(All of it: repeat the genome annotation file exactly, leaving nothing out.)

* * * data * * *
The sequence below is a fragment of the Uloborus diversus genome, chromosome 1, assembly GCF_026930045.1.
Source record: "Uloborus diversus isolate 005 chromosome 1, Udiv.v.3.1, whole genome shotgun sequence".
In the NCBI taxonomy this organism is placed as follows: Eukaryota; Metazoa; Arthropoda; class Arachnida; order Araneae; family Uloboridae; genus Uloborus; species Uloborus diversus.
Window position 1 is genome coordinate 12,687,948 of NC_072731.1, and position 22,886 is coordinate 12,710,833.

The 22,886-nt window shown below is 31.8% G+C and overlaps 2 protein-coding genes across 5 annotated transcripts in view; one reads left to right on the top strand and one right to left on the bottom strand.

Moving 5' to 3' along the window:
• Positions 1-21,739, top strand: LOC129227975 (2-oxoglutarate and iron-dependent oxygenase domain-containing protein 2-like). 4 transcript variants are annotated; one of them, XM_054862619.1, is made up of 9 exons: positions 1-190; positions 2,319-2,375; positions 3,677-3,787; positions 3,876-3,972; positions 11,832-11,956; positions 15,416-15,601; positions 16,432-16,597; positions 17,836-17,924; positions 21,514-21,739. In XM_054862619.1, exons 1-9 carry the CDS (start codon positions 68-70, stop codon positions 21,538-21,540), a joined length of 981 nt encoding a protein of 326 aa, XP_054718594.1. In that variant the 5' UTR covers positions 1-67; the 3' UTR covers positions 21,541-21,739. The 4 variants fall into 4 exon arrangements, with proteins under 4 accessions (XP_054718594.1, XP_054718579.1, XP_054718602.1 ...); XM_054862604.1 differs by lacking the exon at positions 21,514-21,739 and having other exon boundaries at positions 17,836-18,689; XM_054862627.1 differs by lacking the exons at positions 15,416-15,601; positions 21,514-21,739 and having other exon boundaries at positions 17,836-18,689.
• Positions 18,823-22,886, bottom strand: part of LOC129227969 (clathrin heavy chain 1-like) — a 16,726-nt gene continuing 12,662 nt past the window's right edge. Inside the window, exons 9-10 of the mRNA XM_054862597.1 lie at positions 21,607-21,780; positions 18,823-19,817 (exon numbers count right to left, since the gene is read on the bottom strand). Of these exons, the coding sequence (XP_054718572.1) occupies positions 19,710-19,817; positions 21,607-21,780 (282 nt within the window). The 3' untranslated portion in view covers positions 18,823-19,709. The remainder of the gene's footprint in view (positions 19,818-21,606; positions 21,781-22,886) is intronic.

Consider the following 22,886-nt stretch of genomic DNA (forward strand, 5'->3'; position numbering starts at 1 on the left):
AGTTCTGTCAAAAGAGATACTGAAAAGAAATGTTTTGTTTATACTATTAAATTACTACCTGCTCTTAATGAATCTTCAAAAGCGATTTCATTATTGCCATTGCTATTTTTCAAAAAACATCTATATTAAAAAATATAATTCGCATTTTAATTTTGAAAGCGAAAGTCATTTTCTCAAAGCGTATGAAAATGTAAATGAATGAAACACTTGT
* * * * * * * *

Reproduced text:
The sequence below is a fragment of the Uloborus diversus genome, chromosome 1, assembly GCF_026930045.1.
Source record: "Uloborus diversus isolate 005 chromosome 1, Udiv.v.3.1, whole genome shotgun sequence".
In the NCBI taxonomy this organism is placed as follows: Eukaryota; Metazoa; Arthropoda; class Arachnida; order Araneae; family Uloboridae; genus Uloborus; species Uloborus diversus.
Window position 1 is genome coordinate 12,687,948 of NC_072731.1, and position 22,886 is coordinate 12,710,833.

The 22,886-nt window shown below is 31.8% G+C and overlaps 2 protein-coding genes across 5 annotated transcripts in view; one reads left to right on the top strand and one right to left on the bottom strand.

Moving 5' to 3' along the window:
• Positions 1-21,739, top strand: LOC129227975 (2-oxoglutarate and iron-dependent oxygenase domain-containing protein 2-like). 4 transcript variants are annotated; one of them, XM_054862619.1, is made up of 9 exons: positions 1-190; positions 2,319-2,375; positions 3,677-3,787; positions 3,876-3,972; positions 11,832-11,956; positions 15,416-15,601; positions 16,432-16,597; positions 17,836-17,924; positions 21,514-21,739. In XM_054862619.1, exons 1-9 carry the CDS (start codon positions 68-70, stop codon positions 21,538-21,540), a joined length of 981 nt encoding a protein of 326 aa, XP_054718594.1. In that variant the 5' UTR covers positions 1-67; the 3' UTR covers positions 21,541-21,739. The 4 variants fall into 4 exon arrangements, with proteins under 4 accessions (XP_054718594.1, XP_054718579.1, XP_054718602.1 ...); XM_054862604.1 differs by lacking the exon at positions 21,514-21,739 and having other exon boundaries at positions 17,836-18,689; XM_054862627.1 differs by lacking the exons at positions 15,416-15,601; positions 21,514-21,739 and having other exon boundaries at positions 17,836-18,689.
• Positions 18,823-22,886, bottom strand: part of LOC129227969 (clathrin heavy chain 1-like) — a 16,726-nt gene continuing 12,662 nt past the window's right edge. Inside the window, exons 9-10 of the mRNA XM_054862597.1 lie at positions 21,607-21,780; positions 18,823-19,817 (exon numbers count right to left, since the gene is read on the bottom strand). Of these exons, the coding sequence (XP_054718572.1) occupies positions 19,710-19,817; positions 21,607-21,780 (282 nt within the window). The 3' untranslated portion in view covers positions 18,823-19,709. The remainder of the gene's footprint in view (positions 19,818-21,606; positions 21,781-22,886) is intronic.

Consider the following 22,886-nt stretch of genomic DNA (forward strand, 5'->3'; position numbering starts at 1 on the left):
AGTTCTGTCAAAAGAGATACTGAAAAGAAATGTTTTGTTTATACTATTAAATTACTACCTGCTCTTAATGAATCTTCAAAAGCGATTTCATTATTGCCATTGCTATTTTTCAAAAAACATCTATATTAAAAAATATAATTCGCATTTTAATTTTGAAAGCGAAAGTCATTTTCTCAAAGCGTATGAAAATGTAAATGAATGAAACACTTGT